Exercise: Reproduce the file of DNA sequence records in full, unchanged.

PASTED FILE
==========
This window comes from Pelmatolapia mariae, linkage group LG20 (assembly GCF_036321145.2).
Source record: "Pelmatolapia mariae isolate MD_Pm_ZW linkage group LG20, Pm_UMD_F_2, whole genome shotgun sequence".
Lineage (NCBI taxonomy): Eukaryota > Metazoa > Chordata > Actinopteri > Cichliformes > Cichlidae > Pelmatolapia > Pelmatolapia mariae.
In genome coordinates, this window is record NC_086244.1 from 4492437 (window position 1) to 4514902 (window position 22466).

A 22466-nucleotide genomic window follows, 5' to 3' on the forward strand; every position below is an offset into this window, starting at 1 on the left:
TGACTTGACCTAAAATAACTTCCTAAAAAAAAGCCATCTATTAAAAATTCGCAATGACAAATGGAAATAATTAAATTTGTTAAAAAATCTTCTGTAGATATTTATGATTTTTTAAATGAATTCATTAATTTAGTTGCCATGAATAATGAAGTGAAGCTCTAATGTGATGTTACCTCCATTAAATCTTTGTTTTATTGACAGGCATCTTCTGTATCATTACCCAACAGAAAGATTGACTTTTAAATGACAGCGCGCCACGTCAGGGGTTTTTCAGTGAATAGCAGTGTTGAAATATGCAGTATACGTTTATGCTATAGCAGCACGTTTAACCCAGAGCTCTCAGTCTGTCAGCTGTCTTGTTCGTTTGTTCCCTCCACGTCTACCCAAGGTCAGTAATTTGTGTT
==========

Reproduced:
This window comes from Pelmatolapia mariae, linkage group LG20 (assembly GCF_036321145.2).
Source record: "Pelmatolapia mariae isolate MD_Pm_ZW linkage group LG20, Pm_UMD_F_2, whole genome shotgun sequence".
Lineage (NCBI taxonomy): Eukaryota > Metazoa > Chordata > Actinopteri > Cichliformes > Cichlidae > Pelmatolapia > Pelmatolapia mariae.
In genome coordinates, this window is record NC_086244.1 from 4492437 (window position 1) to 4514902 (window position 22466).

A 22466-nucleotide genomic window follows, 5' to 3' on the forward strand; every position below is an offset into this window, starting at 1 on the left:
TGACTTGACCTAAAATAACTTCCTAAAAAAAAGCCATCTATTAAAAATTCGCAATGACAAATGGAAATAATTAAATTTGTTAAAAAATCTTCTGTAGATATTTATGATTTTTTAAATGAATTCATTAATTTAGTTGCCATGAATAATGAAGTGAAGCTCTAATGTGATGTTACCTCCATTAAATCTTTGTTTTATTGACAGGCATCTTCTGTATCATTACCCAACAGAAAGATTGACTTTTAAATGACAGCGCGCCACGTCAGGGGTTTTTCAGTGAATAGCAGTGTTGAAATATGCAGTATACGTTTATGCTATAGCAGCACGTTTAACCCAGAGCTCTCAGTCTGTCAGCTGTCTTGTTCGTTTGTTCCCTCCACGTCTACCCAAGGTCAGTAATTTGTGTT